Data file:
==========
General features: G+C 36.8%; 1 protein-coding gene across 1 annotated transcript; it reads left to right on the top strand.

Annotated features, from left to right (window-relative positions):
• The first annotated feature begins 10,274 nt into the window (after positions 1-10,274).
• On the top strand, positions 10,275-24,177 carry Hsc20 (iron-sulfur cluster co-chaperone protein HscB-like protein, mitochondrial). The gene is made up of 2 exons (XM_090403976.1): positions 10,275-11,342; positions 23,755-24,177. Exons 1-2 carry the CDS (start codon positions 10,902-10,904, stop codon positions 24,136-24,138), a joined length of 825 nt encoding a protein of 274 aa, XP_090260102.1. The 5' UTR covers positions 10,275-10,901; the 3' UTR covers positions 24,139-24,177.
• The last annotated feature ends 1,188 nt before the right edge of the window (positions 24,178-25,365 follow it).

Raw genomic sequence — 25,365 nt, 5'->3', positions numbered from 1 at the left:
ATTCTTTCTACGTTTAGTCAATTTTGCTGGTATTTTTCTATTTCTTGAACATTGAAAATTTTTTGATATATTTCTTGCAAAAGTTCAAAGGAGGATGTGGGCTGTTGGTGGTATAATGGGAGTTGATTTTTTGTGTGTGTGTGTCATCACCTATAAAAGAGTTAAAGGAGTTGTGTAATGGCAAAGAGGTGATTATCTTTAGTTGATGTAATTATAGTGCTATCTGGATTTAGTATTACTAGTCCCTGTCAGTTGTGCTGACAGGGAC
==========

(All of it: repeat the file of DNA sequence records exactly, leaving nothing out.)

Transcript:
General features: G+C 36.8%; 1 protein-coding gene across 1 annotated transcript; it reads left to right on the top strand.

Annotated features, from left to right (window-relative positions):
• The first annotated feature begins 10,274 nt into the window (after positions 1-10,274).
• On the top strand, positions 10,275-24,177 carry Hsc20 (iron-sulfur cluster co-chaperone protein HscB-like protein, mitochondrial). The gene is made up of 2 exons (XM_090403976.1): positions 10,275-11,342; positions 23,755-24,177. Exons 1-2 carry the CDS (start codon positions 10,902-10,904, stop codon positions 24,136-24,138), a joined length of 825 nt encoding a protein of 274 aa, XP_090260102.1. The 5' UTR covers positions 10,275-10,901; the 3' UTR covers positions 24,139-24,177.
• The last annotated feature ends 1,188 nt before the right edge of the window (positions 24,178-25,365 follow it).

Raw genomic sequence — 25,365 nt, 5'->3', positions numbered from 1 at the left:
ATTCTTTCTACGTTTAGTCAATTTTGCTGGTATTTTTCTATTTCTTGAACATTGAAAATTTTTTGATATATTTCTTGCAAAAGTTCAAAGGAGGATGTGGGCTGTTGGTGGTATAATGGGAGTTGATTTTTTGTGTGTGTGTGTCATCACCTATAAAAGAGTTAAAGGAGTTGTGTAATGGCAAAGAGGTGATTATCTTTAGTTGATGTAATTATAGTGCTATCTGGATTTAGTATTACTAGTCCCTGTCAGTTGTGCTGACAGGGAC